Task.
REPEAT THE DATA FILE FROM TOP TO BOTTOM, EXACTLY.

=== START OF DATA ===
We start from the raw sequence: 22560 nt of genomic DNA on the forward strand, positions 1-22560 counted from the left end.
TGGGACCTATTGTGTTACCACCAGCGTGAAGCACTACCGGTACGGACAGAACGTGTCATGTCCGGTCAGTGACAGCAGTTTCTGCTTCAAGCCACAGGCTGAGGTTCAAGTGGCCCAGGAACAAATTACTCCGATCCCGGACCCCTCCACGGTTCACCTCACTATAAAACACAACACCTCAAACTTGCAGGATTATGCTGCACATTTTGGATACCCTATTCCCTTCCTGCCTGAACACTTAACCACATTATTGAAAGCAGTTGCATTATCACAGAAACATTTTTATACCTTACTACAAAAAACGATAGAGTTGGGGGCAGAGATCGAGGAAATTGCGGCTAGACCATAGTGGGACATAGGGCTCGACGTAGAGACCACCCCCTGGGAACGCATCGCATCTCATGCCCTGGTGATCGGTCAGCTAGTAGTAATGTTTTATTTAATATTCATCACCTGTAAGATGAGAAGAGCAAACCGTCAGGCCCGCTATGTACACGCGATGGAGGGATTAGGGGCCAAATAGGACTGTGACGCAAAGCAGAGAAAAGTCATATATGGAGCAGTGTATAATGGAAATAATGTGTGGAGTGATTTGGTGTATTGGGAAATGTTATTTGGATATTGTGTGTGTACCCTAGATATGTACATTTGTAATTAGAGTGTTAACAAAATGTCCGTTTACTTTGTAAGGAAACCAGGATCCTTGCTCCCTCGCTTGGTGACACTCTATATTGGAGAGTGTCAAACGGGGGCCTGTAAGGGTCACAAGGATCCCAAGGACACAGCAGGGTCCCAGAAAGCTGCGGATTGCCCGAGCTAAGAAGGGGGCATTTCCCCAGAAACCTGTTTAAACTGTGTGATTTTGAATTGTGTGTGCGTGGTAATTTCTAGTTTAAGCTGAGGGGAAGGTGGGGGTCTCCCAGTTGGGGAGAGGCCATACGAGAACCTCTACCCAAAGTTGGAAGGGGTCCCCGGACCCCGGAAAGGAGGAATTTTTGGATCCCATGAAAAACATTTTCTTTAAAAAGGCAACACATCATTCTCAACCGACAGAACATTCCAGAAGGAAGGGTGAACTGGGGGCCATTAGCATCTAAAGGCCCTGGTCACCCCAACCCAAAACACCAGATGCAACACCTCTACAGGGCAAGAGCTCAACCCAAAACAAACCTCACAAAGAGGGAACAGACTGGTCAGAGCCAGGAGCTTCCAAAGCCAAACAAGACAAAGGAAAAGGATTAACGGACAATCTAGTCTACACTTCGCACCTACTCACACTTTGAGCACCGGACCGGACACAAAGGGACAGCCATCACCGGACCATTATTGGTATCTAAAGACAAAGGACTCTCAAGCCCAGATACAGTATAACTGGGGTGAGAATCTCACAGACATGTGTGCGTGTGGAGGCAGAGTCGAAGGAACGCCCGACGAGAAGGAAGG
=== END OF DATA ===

We start from the raw sequence: 22560 nt of genomic DNA on the forward strand, positions 1-22560 counted from the left end.
TGGGACCTATTGTGTTACCACCAGCGTGAAGCACTACCGGTACGGACAGAACGTGTCATGTCCGGTCAGTGACAGCAGTTTCTGCTTCAAGCCACAGGCTGAGGTTCAAGTGGCCCAGGAACAAATTACTCCGATCCCGGACCCCTCCACGGTTCACCTCACTATAAAACACAACACCTCAAACTTGCAGGATTATGCTGCACATTTTGGATACCCTATTCCCTTCCTGCCTGAACACTTAACCACATTATTGAAAGCAGTTGCATTATCACAGAAACATTTTTATACCTTACTACAAAAAACGATAGAGTTGGGGGCAGAGATCGAGGAAATTGCGGCTAGACCATAGTGGGACATAGGGCTCGACGTAGAGACCACCCCCTGGGAACGCATCGCATCTCATGCCCTGGTGATCGGTCAGCTAGTAGTAATGTTTTATTTAATATTCATCACCTGTAAGATGAGAAGAGCAAACCGTCAGGCCCGCTATGTACACGCGATGGAGGGATTAGGGGCCAAATAGGACTGTGACGCAAAGCAGAGAAAAGTCATATATGGAGCAGTGTATAATGGAAATAATGTGTGGAGTGATTTGGTGTATTGGGAAATGTTATTTGGATATTGTGTGTGTACCCTAGATATGTACATTTGTAATTAGAGTGTTAACAAAATGTCCGTTTACTTTGTAAGGAAACCAGGATCCTTGCTCCCTCGCTTGGTGACACTCTATATTGGAGAGTGTCAAACGGGGGCCTGTAAGGGTCACAAGGATCCCAAGGACACAGCAGGGTCCCAGAAAGCTGCGGATTGCCCGAGCTAAGAAGGGGGCATTTCCCCAGAAACCTGTTTAAACTGTGTGATTTTGAATTGTGTGTGCGTGGTAATTTCTAGTTTAAGCTGAGGGGAAGGTGGGGGTCTCCCAGTTGGGGAGAGGCCATACGAGAACCTCTACCCAAAGTTGGAAGGGGTCCCCGGACCCCGGAAAGGAGGAATTTTTGGATCCCATGAAAAACATTTTCTTTAAAAAGGCAACACATCATTCTCAACCGACAGAACATTCCAGAAGGAAGGGTGAACTGGGGGCCATTAGCATCTAAAGGCCCTGGTCACCCCAACCCAAAACACCAGATGCAACACCTCTACAGGGCAAGAGCTCAACCCAAAACAAACCTCACAAAGAGGGAACAGACTGGTCAGAGCCAGGAGCTTCCAAAGCCAAACAAGACAAAGGAAAAGGATTAACGGACAATCTAGTCTACACTTCGCACCTACTCACACTTTGAGCACCGGACCGGACACAAAGGGACAGCCATCACCGGACCATTATTGGTATCTAAAGACAAAGGACTCTCAAGCCCAGATACAGTATAACTGGGGTGAGAATCTCACAGACATGTGTGCGTGTGGAGGCAGAGTCGAAGGAACGCCCGACGAGAAGGAAGG